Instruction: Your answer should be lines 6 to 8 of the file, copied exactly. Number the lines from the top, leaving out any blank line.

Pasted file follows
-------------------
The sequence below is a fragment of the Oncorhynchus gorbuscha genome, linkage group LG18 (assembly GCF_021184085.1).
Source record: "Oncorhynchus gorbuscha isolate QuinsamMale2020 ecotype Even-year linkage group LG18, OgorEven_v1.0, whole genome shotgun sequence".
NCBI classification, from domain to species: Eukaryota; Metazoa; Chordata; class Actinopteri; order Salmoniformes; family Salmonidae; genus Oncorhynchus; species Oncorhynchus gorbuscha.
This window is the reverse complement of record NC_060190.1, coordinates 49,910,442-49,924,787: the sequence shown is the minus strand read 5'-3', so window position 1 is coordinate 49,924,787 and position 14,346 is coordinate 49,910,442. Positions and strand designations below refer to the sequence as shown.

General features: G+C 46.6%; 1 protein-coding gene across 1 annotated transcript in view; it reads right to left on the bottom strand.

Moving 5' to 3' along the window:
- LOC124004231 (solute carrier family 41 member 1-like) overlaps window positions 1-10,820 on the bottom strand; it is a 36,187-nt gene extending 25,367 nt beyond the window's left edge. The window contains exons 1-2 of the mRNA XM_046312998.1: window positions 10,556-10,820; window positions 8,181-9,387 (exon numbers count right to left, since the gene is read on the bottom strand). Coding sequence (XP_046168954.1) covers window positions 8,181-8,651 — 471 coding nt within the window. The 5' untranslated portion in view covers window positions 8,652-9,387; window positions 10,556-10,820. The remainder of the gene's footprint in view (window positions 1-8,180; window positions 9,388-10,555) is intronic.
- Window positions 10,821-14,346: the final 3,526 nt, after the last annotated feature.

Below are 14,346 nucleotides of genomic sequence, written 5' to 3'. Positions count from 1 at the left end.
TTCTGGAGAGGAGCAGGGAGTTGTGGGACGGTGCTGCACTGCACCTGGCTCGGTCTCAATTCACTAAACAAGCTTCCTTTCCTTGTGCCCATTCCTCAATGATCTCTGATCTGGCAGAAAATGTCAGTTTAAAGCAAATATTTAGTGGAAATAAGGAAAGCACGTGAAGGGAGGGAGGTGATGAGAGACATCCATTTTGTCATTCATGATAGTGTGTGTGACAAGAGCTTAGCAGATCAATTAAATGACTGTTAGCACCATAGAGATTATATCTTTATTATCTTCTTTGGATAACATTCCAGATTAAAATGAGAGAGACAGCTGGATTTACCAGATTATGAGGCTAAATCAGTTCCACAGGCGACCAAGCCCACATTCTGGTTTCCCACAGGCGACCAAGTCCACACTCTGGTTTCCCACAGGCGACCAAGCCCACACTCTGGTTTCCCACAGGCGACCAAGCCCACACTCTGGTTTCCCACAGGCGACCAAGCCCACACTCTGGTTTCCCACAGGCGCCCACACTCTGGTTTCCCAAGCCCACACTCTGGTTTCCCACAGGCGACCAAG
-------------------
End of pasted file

Moving 5' to 3' along the window:
- LOC124004231 (solute carrier family 41 member 1-like) overlaps window positions 1-10,820 on the bottom strand; it is a 36,187-nt gene extending 25,367 nt beyond the window's left edge. The window contains exons 1-2 of the mRNA XM_046312998.1: window positions 10,556-10,820; window positions 8,181-9,387 (exon numbers count right to left, since the gene is read on the bottom strand). Coding sequence (XP_046168954.1) covers window positions 8,181-8,651 — 471 coding nt within the window. The 5' untranslated portion in view covers window positions 8,652-9,387; window positions 10,556-10,820. The remainder of the gene's footprint in view (window positions 1-8,180; window positions 9,388-10,555) is intronic.
- Window positions 10,821-14,346: the final 3,526 nt, after the last annotated feature.